All of us have gone through those disappointing moments when hope seems to vanish into thin air and dreams are crushed by the burdens of life. When we are literally sucked dry of the joy of life, often by the thoughtless actions of someone only interested in how the events of life affect them without a thought for anyone else.
How you react as a Christian to those moments says volumes about your spiritual life. More significantly how you react to those people who destroy your hope says volumes about your spiritual life. A good test of your character is how you respond to people in your lowest moments.
When Christ was asked to name the greatest commandment of the law (read Matthew 22:34-40 for the full account) He didn’t stop with just one – He gave the first (love God with everything you have) and the second (love others as much as you love yourself). There was a reason: these two commands are inseparably linked together. In fact Christ elevated the second commandment to the level of the first when He said and the second is like it (IE, the second command to love others is as important as the first command to love God).
On a spiritual level the way we treat other people, especially in our darkest moments tells us more about our relationship with God than almost anything else we do. That was what Christ was trying to get across to His followers – your relationship with God is determined by how you treat other people. You cannot love God the way you should unless you love other people the way you should. And how you love other people is evident by how you treat them.
Following a devastating lose in the Super Bowl on Sunday, Denver Broncos quarterback, Peyton Manning was asked for his autograph. Understand that Manning has lived his professional career with the accusation that he can’t win the “big game”. That he chokes when it matters the most. That he will never be considered as one of the elite quarterbacks of all time without more Super Bowl wins on his resume – and time is running out for him. Sunday’s loss may easily have been the lowest point of his professional career. And the last thing he wanted to do was to sign his name for the joy it would bring to someone he didn’t even know.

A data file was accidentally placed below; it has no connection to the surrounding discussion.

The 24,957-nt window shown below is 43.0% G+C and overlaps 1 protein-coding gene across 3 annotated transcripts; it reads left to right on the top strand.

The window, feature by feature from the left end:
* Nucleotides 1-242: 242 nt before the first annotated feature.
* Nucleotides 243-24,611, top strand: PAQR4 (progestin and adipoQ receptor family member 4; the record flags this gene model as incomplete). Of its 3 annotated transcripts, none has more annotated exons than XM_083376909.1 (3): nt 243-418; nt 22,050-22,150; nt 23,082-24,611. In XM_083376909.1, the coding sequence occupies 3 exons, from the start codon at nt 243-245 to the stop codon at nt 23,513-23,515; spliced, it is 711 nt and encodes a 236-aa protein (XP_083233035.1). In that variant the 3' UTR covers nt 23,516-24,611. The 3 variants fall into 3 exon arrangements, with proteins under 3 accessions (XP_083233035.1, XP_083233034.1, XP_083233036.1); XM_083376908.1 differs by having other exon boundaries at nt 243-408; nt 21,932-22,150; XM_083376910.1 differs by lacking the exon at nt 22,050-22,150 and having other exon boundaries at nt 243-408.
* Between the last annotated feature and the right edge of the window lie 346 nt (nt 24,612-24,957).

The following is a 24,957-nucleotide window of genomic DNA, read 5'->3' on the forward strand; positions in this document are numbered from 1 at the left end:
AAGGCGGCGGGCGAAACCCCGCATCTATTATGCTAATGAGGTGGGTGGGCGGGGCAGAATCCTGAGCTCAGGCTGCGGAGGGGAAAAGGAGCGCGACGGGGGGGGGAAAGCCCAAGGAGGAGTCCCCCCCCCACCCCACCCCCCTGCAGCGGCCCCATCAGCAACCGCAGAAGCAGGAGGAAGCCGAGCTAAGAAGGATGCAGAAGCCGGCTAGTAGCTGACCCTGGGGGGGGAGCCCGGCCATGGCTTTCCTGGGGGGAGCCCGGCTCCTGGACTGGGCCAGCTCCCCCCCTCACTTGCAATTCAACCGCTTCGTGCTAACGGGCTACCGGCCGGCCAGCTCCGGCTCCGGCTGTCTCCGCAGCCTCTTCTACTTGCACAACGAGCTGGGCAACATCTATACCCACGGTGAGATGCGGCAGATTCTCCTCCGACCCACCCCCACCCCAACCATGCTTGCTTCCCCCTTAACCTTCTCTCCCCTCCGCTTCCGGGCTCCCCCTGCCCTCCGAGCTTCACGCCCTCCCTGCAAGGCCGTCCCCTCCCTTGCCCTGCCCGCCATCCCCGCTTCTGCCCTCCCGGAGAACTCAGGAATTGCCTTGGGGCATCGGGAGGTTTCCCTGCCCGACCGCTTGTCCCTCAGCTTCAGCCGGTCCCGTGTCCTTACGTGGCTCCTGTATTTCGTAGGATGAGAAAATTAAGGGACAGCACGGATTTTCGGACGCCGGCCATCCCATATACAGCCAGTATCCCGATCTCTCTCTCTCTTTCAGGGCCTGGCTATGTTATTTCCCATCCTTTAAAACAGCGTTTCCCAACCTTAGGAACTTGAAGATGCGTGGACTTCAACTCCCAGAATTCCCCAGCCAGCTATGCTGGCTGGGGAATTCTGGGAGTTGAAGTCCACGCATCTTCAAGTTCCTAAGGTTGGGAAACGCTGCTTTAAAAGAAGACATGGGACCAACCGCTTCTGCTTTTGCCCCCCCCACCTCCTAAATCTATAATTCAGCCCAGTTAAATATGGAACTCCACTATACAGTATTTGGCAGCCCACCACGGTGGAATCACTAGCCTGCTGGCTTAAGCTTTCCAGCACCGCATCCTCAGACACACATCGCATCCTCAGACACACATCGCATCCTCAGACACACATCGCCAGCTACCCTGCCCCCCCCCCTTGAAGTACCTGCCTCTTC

But even when he could have been excused for taking time just for himself – to get over the emotions that were tearing him apart; when he would have been excused for engaging in some well-deserved self-pity, he took the time to touch the lives of people he would never see again. One headline read: In lowest of moments Manning’s character tested. From a human perspective he passed the test.
Sportswriter Dan Wetzel made this observation: At some point, though, at some level, what really matters about a man is how he treats people who hold no leverage over him, let alone how he treats those people in moments of tumult when it would be quite understandable if he just ignored the request. You can read his entire article here.
It’s an imperfect illustration but I think it gets the point across. He understood that this moment in time wasn’t just about him – there were other people involved. And while his actions may not rise to the level of love as ours should, he demonstrated a quality of character that is greatly lacking in our society today.
If someone who has just lost a football game can act with grace and humility in the moment when his dreams have been crushed, then we as Christ-followers; people who have been forgiven much; people who have the greatest example to follow; people who understand even more the need to put others ahead of ourselves, certainly should be able to follow the words of Christ: you shall love your neighbor as yourself.
Our actions always matter – but they say volumes about us when our actions flow out of a godly heart in the darkest moments in life.
Stay in the Word